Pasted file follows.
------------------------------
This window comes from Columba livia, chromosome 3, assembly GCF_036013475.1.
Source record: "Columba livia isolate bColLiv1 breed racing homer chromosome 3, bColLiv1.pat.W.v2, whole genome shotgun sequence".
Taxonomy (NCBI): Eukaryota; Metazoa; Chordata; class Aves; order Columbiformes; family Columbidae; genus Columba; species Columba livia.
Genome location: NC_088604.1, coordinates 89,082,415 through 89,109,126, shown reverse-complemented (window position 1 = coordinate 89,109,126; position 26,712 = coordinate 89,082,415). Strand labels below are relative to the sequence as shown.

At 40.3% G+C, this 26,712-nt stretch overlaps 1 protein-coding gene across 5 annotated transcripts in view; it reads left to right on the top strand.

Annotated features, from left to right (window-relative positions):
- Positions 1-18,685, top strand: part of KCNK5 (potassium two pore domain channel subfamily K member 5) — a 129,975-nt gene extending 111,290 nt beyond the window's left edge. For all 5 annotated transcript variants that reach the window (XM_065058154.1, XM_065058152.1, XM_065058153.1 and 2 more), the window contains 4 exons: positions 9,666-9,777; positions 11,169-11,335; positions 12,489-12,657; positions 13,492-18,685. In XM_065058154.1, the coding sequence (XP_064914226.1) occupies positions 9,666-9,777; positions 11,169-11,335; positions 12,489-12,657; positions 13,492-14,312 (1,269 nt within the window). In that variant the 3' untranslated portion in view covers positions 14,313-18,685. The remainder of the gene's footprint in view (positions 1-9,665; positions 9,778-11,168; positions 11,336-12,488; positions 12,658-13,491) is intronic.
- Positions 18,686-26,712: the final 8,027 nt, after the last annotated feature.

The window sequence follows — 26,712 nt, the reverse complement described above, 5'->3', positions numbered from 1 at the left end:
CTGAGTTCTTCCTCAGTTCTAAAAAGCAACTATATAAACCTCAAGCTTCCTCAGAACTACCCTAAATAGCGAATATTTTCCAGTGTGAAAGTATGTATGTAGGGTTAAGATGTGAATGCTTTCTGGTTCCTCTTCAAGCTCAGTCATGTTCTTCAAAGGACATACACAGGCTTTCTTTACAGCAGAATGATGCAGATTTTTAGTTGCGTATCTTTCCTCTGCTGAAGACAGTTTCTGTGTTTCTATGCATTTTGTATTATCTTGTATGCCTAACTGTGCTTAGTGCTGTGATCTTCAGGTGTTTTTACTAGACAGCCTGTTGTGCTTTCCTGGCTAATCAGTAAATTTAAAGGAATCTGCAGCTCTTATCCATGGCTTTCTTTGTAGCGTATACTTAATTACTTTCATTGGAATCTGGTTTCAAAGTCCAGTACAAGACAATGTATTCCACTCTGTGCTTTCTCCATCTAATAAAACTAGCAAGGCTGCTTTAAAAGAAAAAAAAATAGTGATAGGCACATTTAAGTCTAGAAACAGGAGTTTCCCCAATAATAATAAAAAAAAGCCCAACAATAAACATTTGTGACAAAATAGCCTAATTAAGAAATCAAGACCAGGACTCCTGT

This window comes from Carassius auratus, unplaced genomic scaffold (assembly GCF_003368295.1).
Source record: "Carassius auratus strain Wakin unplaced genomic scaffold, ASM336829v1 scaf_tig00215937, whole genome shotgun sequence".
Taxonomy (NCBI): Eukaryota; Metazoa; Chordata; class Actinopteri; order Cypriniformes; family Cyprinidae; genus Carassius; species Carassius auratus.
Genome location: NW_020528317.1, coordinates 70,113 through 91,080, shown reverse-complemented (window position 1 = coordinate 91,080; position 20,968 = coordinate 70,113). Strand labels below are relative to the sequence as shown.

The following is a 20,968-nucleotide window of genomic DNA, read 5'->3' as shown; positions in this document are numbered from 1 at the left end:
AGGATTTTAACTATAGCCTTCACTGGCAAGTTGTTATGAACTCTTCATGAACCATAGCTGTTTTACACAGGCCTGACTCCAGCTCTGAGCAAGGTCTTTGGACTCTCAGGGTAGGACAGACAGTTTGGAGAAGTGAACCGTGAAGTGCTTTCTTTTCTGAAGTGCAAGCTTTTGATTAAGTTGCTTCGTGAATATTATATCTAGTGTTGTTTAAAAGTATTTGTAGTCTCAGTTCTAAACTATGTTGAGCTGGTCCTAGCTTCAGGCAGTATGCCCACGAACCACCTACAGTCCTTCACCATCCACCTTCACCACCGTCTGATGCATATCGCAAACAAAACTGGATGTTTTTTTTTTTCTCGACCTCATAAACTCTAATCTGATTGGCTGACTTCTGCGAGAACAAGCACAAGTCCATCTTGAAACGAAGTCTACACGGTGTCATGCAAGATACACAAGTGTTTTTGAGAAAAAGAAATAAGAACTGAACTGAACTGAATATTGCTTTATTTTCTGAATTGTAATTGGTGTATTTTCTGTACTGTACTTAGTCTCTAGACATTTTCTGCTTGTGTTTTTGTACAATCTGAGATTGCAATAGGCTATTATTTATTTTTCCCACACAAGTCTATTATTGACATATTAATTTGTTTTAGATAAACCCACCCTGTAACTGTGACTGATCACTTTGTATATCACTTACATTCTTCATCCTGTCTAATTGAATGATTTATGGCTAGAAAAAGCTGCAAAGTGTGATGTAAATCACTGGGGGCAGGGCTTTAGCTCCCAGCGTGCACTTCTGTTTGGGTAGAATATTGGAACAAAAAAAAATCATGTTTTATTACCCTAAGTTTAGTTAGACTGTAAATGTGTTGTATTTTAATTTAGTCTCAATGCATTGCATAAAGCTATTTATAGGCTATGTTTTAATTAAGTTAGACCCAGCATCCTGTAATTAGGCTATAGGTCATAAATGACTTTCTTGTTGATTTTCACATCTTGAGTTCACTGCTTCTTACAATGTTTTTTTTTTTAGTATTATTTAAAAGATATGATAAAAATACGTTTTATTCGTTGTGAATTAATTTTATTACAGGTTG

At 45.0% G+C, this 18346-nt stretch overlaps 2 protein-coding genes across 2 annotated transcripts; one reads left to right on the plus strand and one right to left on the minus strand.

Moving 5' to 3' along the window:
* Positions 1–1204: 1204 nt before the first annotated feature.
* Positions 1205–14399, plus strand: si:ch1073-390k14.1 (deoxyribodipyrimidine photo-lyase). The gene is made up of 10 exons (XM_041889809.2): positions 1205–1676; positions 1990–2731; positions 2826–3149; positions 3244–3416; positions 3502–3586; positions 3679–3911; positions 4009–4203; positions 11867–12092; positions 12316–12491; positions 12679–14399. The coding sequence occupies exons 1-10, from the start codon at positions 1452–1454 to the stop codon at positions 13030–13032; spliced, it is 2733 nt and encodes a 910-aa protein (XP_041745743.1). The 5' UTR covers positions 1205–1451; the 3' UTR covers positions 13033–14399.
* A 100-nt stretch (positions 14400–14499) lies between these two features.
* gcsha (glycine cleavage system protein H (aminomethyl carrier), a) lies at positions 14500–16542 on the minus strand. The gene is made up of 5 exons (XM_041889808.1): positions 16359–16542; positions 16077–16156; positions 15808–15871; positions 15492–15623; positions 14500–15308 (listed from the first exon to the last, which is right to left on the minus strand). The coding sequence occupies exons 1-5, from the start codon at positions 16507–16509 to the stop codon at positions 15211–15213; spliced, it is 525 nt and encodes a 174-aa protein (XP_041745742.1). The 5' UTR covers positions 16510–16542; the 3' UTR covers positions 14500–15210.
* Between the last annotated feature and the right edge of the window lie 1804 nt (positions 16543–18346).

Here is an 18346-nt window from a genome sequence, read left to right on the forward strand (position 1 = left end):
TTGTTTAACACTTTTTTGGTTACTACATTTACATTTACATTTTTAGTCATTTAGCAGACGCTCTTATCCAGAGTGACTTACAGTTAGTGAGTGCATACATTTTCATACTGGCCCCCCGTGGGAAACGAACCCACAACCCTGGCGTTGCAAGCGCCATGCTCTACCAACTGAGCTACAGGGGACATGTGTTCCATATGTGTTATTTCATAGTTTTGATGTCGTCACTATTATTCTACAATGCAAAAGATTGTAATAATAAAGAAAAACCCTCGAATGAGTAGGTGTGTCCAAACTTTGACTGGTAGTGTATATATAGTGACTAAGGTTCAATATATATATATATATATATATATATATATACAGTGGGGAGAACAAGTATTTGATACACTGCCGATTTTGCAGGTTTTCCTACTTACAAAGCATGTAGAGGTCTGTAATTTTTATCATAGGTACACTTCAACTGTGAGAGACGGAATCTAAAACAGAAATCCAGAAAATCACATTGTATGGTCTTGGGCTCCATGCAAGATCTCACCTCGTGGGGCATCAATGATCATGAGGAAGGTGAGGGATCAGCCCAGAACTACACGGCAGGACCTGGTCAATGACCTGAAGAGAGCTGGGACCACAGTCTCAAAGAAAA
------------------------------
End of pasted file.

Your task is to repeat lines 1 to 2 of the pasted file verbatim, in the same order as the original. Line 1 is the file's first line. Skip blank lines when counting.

This window comes from Columba livia, chromosome 3, assembly GCF_036013475.1.
Source record: "Columba livia isolate bColLiv1 breed racing homer chromosome 3, bColLiv1.pat.W.v2, whole genome shotgun sequence".